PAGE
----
Southern District of Florida Court Holds that TCPA Plaintiff is Not the “Called-Party” Due to Call Forwarding

A court in the Southern District of Florida recently held that the plaintiff in a TCPA suit was not the “called party” under the statute because he received the calls in question only because his cousin rerouted them to the plaintiff’s phone. Thompson v. Portfolio Recovery Associates, LLC, No. 19-62220 (S.D. Fla. Apr. 25, 2020).

In Thompson v. Portfolio Recovery Associates, LLC, Plaintiff Andrew Thompson brought a TCPA suit against PRA—a debt collection company—for seventeen calls made to the Plaintiff’s cousin’s VoIP number that were automatically rerouted by the Plaintiff’s cousin to Plaintiff’s phone and answered by Plaintiff.

PRA moved for summary judgment based on two separate theories. First, PRA claimed that, because PRA dialed Plaintiff’s cousin’s number, Plaintiff was not the “called party.” Second, PRA argued that the program it used to place the phone calls was not an ATDS because it did not use “randomly or sequentially generated numbers.” The Court agreed with both of PRA’s arguments and issued a short opinion granting PRA’s motion for summary judgment.

Regarding the “called party” argument, the Court noted that decisions on the issue were “thin,” but agreed with the rationale in Klein v. Commerce Energy, Inc. (256 F. Supp. 3d 563 (W.D. Pa. 2017)) cited by PRA. The Klein court stated that “where a person sets up the forwarding of calls made to a number assigned to one service to then forward to a number assigned to another service it is the person setting up the forwarding calls who in essence is making the call to the second service.” Based on this logic, the Court reasoned that the cousin actually placed the phone calls to Plaintiff’s phone, not PRA.

The Court went on to hold, in any event, that PRA’s dialing system—the Avaya Proactive Contact—was not an ATDS. PRA argued that because the Avaya system lacked the capacity to generate random or sequential numbers and then dial them, it was not an ATDS based on the Eleventh Circuit’s recent decision in Glasser v. Hilton Grand Vacations, LLC, 948 F.3d 1301 (11th Cir. 2020). The Court held that the Avaya system did not have the defining characteristics of an ATDS—“the capacity to dial numbers without human intervention.” The Court also reasoned that it would not make sense for PRA to use an ATDS to make its calls because PRA is a debt collection company and would not benefit from generating numbers in the way an advertising company would. Curiously, the Court did not cite Hilton in support of its ruling that the system was not an ATDS.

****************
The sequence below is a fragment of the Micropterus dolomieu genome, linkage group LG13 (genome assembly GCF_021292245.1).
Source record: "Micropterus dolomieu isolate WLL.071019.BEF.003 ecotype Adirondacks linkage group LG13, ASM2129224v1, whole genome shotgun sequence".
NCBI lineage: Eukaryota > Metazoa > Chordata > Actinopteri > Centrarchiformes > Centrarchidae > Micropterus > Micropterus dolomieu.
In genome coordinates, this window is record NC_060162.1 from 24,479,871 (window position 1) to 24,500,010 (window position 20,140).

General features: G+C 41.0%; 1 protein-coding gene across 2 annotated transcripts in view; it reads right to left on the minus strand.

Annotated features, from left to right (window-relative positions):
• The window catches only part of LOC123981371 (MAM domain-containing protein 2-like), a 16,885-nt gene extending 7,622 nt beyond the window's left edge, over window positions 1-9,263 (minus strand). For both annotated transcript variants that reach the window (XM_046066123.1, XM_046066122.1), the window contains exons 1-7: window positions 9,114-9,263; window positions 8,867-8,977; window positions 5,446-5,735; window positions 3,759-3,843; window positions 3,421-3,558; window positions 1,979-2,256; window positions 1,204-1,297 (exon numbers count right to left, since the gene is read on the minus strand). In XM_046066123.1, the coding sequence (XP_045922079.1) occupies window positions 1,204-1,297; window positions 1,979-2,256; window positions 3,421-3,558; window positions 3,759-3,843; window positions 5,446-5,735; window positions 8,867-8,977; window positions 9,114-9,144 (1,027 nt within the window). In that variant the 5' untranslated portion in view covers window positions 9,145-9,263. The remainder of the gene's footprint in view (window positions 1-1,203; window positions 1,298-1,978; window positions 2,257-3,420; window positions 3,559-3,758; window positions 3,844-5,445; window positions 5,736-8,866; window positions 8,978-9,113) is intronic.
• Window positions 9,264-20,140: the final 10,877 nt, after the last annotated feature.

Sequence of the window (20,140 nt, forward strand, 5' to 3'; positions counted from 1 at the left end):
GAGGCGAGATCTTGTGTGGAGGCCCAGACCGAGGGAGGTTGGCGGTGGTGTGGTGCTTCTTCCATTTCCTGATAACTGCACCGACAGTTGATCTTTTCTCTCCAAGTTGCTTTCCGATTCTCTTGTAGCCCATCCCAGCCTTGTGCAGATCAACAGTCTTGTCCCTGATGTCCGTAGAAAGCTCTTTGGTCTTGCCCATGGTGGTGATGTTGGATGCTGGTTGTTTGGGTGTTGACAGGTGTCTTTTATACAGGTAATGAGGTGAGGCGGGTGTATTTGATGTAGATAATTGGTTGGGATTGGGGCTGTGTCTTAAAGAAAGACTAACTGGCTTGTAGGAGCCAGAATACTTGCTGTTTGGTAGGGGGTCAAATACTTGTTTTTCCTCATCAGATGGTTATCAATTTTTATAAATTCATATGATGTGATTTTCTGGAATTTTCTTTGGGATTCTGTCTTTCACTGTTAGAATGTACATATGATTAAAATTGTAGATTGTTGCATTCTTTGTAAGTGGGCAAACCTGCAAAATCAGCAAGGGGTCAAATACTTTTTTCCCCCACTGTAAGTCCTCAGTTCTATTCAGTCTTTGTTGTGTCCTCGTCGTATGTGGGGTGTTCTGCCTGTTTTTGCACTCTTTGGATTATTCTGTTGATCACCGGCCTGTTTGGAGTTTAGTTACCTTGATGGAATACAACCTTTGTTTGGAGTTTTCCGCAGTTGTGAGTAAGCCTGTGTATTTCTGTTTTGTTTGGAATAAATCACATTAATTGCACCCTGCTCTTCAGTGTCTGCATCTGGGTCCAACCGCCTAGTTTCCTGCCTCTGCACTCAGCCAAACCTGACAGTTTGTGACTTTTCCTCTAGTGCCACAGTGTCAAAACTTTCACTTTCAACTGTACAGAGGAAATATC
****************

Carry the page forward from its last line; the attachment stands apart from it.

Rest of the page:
Justin O. Kay

About the Author: Justin O. Kay

Justin Kay advises and defends business clients regarding their interactions and communications with consumers. He appears regularly on behalf of clients before federal and state courts, federal agencies and independent self-regulatory bodies, such as the National Advertising Division of the Better Business Bureau. Justin’s practice focuses on defending clients in the growing number of complex class actions arising under federal and state consumer protection and privacy laws such as the federal Telephone Consumer Protection Act, the Illinois Biometric Information Privacy Act and the California Consumer Privacy Act. He is a deputy leader of the litigation practice group.

Deanna J. Hayes

About the Author: Deanna J. Hayes

Deanna Hayes represents public and private clients in a variety of corporate and securities matters. Prior to joining the firm’s corporate group, Deanna spent nearly four years in the firm’s business litigation group, where she focused her practice on complex commercial litigation matters in a broad range of areas, including contract disputes and class actions. Her experience ranges from motions practice and discovery to trial preparation and appeals.

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